Moltex Energy calculated that abundant solar and wind energy will mean nuclear energy needs low capital and fixed operating costs to be profitable at 30-50% capacity factor in unsubsidized competition with fossil fuels. Radical innovation will slash costs of nuclear energy. SSR (Stable Salt Reactor) will meet the cost objective, comfortably, through intrinsic safety and simplicity.
From over 90 applications, New Brunswick Power selected the Moltex Stable Salt Reactor – Wasteburner (SSR-W) as one of two reactors it intends to build at the Point Lepreau site. Moltex has completed the submission to Vendor Design Review phase 1 (VDR1) with the Canadian Nuclear Safety Commission, Moltex will soon move on to VDR2 and then to the application for the necessary licenses. Moltex is on track to having an operational reactor by 2030.
In November, 2020, Moltex Energy signed a Memorandum of Understanding (MOU) with NB Power and ARC Canada to work collaboratively to find synergies by establishing a small modular reactor vendor cluster in New Brunswick.
Moltex is developing a 300 MW reactor that is fueled by recycled nuclear waste, contributing to clean energy targets and reducing legacy waste. In tandem, it is developing energy storage technology so its reactor can be used as a 900 MW peaking plant, to complement intermittent renewable energy sources.
“Static” molten salts in fuel pins was rejected by ORNL because convection of fluids would be unreliable in an aircraft due to gravity’s impact on reactor being variable during flight.
Fast spectrum “Wasteburner” SSR-W:
* Fueled by higher actinides from conventional oxide fuel
* Chloride salt fuel
* Output temperature 600°C
* Patented exceptionally simple process (Waste to Stable Salts) to extract Pu/Am from spent CANDU fuel with only 0.38% Pu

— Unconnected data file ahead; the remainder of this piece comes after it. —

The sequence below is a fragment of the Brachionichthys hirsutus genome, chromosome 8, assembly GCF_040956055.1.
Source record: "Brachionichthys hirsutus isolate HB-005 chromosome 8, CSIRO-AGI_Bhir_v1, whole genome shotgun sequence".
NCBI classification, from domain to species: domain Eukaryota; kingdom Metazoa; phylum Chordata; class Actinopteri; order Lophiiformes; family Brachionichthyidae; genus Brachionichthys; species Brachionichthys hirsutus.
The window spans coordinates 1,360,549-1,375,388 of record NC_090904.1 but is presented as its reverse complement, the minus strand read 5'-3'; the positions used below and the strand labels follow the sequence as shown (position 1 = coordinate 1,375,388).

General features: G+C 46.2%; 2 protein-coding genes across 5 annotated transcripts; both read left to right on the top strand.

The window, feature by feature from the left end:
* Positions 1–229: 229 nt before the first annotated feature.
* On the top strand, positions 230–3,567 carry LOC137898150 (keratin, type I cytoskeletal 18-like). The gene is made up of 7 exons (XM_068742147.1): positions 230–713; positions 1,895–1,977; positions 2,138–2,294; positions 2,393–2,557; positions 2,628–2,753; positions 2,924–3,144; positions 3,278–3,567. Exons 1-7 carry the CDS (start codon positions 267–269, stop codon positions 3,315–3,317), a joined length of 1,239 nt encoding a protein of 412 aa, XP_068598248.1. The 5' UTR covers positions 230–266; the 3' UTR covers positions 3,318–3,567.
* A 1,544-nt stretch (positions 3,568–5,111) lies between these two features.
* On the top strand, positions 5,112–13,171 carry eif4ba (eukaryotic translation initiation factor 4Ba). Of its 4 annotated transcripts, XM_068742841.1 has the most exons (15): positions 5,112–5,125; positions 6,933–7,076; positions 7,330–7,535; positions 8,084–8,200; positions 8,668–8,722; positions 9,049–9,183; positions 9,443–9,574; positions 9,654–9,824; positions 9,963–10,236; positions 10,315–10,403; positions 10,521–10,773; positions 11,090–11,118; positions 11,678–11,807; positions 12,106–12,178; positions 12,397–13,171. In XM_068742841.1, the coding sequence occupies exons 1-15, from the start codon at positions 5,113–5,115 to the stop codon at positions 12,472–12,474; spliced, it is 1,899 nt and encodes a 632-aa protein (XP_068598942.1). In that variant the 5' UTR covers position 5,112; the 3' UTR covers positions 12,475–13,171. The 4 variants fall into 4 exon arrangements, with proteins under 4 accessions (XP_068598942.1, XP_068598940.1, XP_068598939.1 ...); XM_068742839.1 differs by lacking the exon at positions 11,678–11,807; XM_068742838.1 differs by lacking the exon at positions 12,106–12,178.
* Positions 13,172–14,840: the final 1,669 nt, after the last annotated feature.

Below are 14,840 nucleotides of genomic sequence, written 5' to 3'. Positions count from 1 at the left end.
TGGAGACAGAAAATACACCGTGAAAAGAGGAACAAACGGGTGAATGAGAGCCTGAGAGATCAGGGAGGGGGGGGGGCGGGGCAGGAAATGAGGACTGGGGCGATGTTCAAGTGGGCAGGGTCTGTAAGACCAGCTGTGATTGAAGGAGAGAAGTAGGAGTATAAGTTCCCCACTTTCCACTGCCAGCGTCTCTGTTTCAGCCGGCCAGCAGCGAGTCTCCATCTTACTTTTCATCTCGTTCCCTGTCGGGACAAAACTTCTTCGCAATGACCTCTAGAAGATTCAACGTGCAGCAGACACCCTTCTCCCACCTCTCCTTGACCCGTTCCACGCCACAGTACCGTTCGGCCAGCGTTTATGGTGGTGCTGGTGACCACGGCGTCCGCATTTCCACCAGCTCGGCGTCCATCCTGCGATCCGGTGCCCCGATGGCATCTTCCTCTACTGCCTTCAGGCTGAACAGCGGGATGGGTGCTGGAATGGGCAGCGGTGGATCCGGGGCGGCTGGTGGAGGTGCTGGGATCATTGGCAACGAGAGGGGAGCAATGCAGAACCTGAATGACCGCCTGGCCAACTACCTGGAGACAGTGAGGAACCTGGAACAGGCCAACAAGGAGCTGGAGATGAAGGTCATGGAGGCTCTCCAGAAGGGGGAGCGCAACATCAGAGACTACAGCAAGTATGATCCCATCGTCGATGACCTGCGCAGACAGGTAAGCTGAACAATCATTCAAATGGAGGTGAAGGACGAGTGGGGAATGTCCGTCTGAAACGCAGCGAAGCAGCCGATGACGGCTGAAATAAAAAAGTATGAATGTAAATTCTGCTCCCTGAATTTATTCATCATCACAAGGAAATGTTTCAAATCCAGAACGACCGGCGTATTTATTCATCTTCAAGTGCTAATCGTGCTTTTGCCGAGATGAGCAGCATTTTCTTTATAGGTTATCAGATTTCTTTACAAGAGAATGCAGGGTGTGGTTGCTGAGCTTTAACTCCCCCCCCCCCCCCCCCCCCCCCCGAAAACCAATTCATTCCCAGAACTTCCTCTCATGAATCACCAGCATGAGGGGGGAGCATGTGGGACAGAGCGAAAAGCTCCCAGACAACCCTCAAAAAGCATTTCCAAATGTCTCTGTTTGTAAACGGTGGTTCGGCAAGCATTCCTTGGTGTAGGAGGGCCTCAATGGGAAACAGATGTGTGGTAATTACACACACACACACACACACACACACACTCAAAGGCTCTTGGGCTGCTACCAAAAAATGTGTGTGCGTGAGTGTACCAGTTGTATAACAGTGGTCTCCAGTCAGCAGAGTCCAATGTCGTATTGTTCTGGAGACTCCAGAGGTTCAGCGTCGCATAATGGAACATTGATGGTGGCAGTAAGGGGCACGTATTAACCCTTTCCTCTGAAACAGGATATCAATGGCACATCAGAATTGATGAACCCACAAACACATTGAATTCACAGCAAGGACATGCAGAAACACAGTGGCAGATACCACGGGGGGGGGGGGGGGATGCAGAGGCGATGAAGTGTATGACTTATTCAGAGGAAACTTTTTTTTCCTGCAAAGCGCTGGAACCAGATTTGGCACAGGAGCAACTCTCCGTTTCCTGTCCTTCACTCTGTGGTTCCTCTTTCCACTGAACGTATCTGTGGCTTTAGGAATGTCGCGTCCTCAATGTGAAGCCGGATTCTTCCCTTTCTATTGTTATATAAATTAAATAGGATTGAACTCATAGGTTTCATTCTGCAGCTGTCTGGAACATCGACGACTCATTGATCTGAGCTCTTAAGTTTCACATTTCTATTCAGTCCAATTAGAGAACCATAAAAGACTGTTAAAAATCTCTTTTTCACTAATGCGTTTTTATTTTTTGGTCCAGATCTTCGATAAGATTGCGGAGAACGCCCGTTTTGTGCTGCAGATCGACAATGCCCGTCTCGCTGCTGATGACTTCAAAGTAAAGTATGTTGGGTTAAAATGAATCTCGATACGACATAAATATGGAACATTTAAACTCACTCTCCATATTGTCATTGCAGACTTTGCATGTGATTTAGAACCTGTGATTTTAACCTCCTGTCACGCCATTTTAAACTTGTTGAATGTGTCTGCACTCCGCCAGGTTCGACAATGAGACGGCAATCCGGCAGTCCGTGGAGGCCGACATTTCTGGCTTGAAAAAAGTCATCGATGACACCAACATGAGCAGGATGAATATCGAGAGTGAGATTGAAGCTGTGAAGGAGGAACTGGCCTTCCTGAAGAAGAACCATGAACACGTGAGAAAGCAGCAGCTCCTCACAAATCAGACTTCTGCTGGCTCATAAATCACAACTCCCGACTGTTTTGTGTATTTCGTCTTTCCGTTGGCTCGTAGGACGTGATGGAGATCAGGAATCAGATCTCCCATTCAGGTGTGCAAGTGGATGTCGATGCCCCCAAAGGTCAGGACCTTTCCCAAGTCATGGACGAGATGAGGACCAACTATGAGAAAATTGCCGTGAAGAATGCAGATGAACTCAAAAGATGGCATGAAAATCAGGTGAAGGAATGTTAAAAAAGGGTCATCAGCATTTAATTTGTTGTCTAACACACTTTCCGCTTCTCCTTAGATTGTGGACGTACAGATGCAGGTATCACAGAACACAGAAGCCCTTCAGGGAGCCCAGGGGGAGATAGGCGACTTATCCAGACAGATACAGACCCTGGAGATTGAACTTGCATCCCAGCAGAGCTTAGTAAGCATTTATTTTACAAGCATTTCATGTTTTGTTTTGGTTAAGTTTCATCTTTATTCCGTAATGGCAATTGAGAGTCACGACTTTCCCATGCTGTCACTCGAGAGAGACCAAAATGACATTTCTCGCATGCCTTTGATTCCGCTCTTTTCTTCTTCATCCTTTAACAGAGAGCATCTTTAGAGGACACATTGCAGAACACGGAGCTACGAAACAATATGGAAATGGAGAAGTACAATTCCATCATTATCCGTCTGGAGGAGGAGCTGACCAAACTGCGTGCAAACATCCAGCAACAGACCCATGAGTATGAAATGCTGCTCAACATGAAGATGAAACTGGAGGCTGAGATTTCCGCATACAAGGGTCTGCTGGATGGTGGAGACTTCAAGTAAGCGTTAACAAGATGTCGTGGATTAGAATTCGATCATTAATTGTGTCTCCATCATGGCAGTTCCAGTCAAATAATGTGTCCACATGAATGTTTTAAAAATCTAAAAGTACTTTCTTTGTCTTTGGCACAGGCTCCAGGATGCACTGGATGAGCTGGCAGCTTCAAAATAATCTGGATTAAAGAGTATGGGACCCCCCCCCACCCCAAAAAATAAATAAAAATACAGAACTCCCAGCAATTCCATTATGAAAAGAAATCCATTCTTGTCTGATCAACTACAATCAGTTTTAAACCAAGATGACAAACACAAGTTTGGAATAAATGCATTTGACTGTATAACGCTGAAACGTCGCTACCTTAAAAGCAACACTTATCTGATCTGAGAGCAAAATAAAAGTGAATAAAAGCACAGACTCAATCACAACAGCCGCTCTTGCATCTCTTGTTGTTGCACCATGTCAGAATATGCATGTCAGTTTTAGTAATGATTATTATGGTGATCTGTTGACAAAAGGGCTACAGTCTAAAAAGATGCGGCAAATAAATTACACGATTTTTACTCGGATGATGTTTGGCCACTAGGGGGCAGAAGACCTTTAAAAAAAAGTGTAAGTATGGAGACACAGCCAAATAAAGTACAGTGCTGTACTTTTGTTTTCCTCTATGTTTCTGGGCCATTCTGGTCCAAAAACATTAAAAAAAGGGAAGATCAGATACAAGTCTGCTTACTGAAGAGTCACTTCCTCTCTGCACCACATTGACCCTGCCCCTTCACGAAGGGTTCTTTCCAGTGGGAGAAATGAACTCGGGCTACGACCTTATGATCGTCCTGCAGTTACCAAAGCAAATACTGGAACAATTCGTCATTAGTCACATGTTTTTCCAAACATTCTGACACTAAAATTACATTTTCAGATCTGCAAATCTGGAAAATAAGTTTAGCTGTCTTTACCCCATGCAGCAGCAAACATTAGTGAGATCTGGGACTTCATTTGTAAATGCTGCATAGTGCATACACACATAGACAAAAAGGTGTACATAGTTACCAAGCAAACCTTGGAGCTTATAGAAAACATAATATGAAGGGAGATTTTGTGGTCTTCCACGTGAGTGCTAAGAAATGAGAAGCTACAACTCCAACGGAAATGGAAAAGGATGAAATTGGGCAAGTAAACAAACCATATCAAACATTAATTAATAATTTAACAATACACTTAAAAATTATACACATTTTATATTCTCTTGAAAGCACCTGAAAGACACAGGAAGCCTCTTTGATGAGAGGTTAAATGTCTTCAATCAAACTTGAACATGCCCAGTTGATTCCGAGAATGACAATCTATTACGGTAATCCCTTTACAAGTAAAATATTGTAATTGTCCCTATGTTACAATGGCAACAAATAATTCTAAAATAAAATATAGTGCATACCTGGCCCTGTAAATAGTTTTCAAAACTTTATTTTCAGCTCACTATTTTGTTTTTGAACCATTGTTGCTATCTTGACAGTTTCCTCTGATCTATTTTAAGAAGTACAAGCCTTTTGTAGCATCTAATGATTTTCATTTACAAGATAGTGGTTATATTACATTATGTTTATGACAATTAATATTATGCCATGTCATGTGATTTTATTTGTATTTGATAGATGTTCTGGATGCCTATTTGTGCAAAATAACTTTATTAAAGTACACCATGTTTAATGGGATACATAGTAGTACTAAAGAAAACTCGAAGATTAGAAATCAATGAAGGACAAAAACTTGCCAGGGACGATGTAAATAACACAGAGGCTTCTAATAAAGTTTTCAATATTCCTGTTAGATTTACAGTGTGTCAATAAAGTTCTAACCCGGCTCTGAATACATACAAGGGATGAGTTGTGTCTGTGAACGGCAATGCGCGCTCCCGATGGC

SSR-W is expected to be piloted in New Brunswick, powered by “nuclear waste” / “spent fuel” from CANDU reactors.
SOURCES- Moltex Energy, Gordon Mcdowell youtube video
Written By Brian Wang, Nextbigfuture.com
Brian Wang is a Futurist Thought Leader and a popular Science blogger with 1 million readers per month. His blog Nextbigfuture.com is ranked #1 Science News Blog. It covers many disruptive technology and trends including Space, Robotics, Artificial Intelligence, Medicine, Anti-aging Biotechnology, and Nanotechnology.
Known for identifying cutting edge technologies, he is currently a Co-Founder of a startup and fundraiser for high potential early-stage companies. He is the Head of Research for Allocations for deep technology investments and an Angel Investor at Space Angels.
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6 thoughts on “Moltex Nuclear Would Work in a World With Abundant Solar Energy”
Then you'd better not fly on the Airbus A330, A340, A350, or A380, or the Boeing 777 or 787. Rolls Royce makes their engines.
One recent change in the design to note is that they were going with heat exchangers in the coolant salt pool, taking heat out of the coolant salt into a tertiary salt which then flowed through pipes taking the heat off to a steam generator.
Now they have eliminated the tertiary coolant salt and heat exchangers, it appears (from the slide picture) that they are just pumping the coolant salt from the top of the pool and sending it to the steam generators and then sending the cooled salt back to the pool. You can also see this in fig 3 of this Moltex pdf report: https://www.moltexenergy.com/wp-content/uploads/New-Nuclear.pdf
Scaryjello will be pleased to note the other design change – a return to a cylindrical core as opposed to a rectangular one 😉 .
The slides are from Ian Scott's recent video on GordonMcDowell's youtube chanel if anyone fancies a watch:
I really like the Moltex design. I hope they actually get to build a test reactor at some point.
I wish them the best, we need nuclear power to be viable at the lowest cost, greatest efficiency and highest safety standards as possible.
I'm leaning towards this design. The fuel salts in tubes, and the bathtub model eliminates one coolant loop, and keeping fission daughters out of the graphite are big plusses.
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